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Antoinette of Bourbon. Duchess of Guise

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Antoinette of Bourbon. Duchess of Guise

Post  Susan Abernethy on Sat May 18, 2013 12:38 am

Antoinette of Bourbon was the formidable matriarch of the Guise family in sixteenth century France. She had many children who were instrumental in international politics as well as in religious life including her daughter Mary of Guise, Queen of Scotland. Her grand-daughter was Mary Queen of Scots.

Click on the link below to read about Antoinette:

http://thefreelancehistorywriter.com/2013/05/17/antoinette-of-bourbon-duchess-of-guise/

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Susan Abernethy

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Re: Antoinette of Bourbon. Duchess of Guise

Post  Bunnies on Sat May 18, 2013 2:54 pm

Ah, I love how you do such research on these lesser-known women.

Perhaps I'm just moody, but I think it is interesting to note that she was just as apathetic towards Mary, Queen of Scots' plight as any of her male contemporaries. Stories such as Mary's (or Joan of Arc's, or Marie-Antoinette's, or Anne Boleyn's --- take your pick) are often held up by historian-feminists as demonstrations of the depravity of a patriarchy. Certainly, I wouldn't argue that the men of the times in question were egalitarians, but it seems that upon reaching power women are just as cool as their male counterparts.

I suppose these feminists would say that these ruthless women were just adapting to the patriarchy, and while I don't mean to absolutely dismiss their argument - particularly since I don't think there is one here who can defend it - I think depravity might be more of the inheritance of power in general. That is, whether there is a matriarchy, patriarchy, monarchy, or a republic, the top dogs are going to be chillingly ruthless - or else they will no longer be top dog.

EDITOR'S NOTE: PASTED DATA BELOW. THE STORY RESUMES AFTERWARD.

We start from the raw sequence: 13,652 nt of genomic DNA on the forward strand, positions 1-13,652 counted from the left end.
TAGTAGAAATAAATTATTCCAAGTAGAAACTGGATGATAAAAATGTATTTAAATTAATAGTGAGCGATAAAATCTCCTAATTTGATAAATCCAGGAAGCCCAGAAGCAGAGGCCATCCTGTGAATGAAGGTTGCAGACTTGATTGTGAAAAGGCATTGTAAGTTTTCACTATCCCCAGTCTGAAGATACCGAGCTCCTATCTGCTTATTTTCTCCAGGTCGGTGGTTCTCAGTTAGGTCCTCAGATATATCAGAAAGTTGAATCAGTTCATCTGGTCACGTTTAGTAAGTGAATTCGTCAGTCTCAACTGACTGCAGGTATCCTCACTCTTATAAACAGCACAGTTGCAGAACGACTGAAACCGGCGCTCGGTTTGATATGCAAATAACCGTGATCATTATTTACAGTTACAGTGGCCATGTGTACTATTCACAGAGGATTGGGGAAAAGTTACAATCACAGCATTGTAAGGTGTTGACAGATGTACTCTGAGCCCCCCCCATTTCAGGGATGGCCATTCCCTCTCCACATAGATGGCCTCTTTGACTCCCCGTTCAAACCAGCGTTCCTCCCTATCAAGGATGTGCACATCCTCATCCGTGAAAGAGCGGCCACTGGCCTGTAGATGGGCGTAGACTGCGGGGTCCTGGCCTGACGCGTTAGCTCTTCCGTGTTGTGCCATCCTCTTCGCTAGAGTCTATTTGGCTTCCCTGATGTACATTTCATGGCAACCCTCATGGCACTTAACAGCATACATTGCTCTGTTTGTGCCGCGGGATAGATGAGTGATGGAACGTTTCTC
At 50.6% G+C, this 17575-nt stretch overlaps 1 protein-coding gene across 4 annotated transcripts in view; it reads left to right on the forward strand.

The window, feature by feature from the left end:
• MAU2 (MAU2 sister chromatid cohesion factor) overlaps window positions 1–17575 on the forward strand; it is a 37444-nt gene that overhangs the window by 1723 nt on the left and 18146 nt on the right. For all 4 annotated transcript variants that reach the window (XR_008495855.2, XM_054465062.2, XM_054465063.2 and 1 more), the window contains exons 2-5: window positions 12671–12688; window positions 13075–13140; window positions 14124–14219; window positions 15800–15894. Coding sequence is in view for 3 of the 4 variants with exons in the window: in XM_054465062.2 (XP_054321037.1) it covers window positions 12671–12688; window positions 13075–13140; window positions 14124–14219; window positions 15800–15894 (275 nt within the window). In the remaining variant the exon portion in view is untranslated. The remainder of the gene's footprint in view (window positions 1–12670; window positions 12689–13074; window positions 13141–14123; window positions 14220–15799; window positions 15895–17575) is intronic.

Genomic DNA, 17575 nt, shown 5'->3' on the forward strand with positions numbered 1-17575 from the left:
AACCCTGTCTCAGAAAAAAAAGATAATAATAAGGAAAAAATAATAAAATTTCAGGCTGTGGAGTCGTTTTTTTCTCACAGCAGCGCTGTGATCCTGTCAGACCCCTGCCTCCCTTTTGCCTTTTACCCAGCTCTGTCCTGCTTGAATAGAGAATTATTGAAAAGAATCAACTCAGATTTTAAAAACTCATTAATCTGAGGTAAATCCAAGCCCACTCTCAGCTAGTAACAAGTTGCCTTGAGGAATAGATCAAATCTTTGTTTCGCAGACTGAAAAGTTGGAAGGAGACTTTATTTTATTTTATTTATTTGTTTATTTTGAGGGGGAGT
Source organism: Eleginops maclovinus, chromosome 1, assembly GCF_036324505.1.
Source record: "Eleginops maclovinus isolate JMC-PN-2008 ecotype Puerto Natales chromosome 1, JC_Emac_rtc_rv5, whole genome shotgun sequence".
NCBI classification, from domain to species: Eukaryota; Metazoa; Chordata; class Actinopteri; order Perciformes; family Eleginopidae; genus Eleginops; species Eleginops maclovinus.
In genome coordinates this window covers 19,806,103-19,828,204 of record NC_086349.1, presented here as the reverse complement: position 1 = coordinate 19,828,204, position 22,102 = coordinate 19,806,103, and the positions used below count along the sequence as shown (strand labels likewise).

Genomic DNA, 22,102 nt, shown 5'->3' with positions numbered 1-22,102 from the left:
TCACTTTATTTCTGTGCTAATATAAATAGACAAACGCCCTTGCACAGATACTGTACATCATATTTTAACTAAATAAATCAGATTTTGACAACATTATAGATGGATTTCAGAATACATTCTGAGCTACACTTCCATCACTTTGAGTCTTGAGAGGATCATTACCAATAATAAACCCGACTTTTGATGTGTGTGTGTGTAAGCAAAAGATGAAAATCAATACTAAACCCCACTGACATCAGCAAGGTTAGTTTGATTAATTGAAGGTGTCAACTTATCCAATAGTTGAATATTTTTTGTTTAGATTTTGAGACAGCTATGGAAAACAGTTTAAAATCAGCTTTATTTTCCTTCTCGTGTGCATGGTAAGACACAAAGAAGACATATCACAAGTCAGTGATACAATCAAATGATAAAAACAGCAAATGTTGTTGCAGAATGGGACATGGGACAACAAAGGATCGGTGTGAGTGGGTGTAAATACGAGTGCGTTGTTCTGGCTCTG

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Your comments

Post  Susan Abernethy on Sat May 18, 2013 5:57 pm

Dear Bunnies:

Thank you for your kind comments.

Just wanted to say I agree with you on the topic of power, whether is matriarchy or patriarchy or anything else. It is always intriguing to me to read and research the machinations and manipulations that go on in trying to keep that power. That's what makes history so interesting!

In reading about Antoinette, I found she exercised her power with ease. No one tried to stop her. In fact her husband seems to have left her to her own devices and may have actually admired her talents. It certainly seems to have paid off for him. There was a sweet anecdote in my reading that came from one of her letters to Mary of Guise where she mentions Claude and Mary's son Francis were playing together and were great friends. I found that sweet. Reminded me of my own grandfather!

Thanks for reading and I will take a look at your piece on Robespierre.

Kind regards,

Susan
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Re: Antoinette of Bourbon. Duchess of Guise

Post  Bunnies on Sat May 18, 2013 6:34 pm

That does sound like a sweet anecdote. Power-plays aside, I rather like the anecdotes that humanize these long-dead figures. They were more than just political maneuvers and voiceboxes for an epoch, they were people.

Which is a good segue for me to tell you how much I look forward to your commentary on my Martyr/Monster Man piece on Robespierre. Laughing Oh, I am a very excited person indeed!

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Reply to your posts

Post  Susan Abernethy on Sat May 18, 2013 6:59 pm

It's always good to be excited Bunnies! Laughing
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